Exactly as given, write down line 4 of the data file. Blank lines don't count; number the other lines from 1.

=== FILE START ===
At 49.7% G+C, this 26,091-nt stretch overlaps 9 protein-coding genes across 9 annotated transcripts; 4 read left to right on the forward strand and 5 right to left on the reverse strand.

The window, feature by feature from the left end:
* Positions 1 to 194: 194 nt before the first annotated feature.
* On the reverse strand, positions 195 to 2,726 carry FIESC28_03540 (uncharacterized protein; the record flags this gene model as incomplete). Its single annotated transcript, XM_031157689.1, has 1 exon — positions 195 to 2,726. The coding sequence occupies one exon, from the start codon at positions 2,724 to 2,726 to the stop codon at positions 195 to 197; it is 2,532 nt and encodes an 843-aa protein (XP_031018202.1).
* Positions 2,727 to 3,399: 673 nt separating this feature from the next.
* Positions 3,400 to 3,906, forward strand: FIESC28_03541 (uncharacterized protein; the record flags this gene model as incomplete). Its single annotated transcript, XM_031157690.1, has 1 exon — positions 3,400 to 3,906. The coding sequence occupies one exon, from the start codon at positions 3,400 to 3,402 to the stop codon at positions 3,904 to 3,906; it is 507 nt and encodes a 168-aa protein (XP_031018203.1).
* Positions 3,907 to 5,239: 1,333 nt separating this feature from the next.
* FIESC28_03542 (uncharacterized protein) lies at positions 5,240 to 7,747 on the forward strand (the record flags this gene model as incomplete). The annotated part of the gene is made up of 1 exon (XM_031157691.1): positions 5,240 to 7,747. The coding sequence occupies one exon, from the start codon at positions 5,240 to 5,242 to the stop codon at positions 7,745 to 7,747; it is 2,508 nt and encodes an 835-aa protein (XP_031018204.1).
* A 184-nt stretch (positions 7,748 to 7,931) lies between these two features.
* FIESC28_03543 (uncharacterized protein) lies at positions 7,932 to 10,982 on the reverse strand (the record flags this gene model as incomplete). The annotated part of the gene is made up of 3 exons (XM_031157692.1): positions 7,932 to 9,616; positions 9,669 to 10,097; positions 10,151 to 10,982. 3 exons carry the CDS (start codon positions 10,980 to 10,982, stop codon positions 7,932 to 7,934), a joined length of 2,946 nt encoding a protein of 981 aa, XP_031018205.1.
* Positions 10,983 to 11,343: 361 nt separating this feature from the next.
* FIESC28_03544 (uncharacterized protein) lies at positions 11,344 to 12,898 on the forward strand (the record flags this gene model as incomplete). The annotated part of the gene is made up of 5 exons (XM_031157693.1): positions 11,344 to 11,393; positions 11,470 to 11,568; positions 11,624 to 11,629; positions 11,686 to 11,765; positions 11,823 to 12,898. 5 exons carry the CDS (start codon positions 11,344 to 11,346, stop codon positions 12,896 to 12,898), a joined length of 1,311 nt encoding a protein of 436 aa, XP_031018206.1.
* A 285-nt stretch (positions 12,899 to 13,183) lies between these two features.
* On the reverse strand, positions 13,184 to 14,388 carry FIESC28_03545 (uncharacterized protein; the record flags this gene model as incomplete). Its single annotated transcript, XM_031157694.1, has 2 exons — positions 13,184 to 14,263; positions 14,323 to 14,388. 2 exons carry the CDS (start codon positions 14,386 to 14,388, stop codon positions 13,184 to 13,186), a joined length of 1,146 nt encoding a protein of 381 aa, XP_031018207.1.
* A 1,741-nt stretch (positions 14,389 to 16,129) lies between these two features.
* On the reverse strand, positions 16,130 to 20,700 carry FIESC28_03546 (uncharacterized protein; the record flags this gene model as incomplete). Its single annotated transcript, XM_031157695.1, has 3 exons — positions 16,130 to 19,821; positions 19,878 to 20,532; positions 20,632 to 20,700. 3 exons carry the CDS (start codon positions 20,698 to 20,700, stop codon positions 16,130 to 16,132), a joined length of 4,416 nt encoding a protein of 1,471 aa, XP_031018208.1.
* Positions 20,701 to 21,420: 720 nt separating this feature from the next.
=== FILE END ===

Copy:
* On the reverse strand, positions 195 to 2,726 carry FIESC28_03540 (uncharacterized protein; the record flags this gene model as incomplete). Its single annotated transcript, XM_031157689.1, has 1 exon — positions 195 to 2,726. The coding sequence occupies one exon, from the start codon at positions 2,724 to 2,726 to the stop codon at positions 195 to 197; it is 2,532 nt and encodes an 843-aa protein (XP_031018202.1).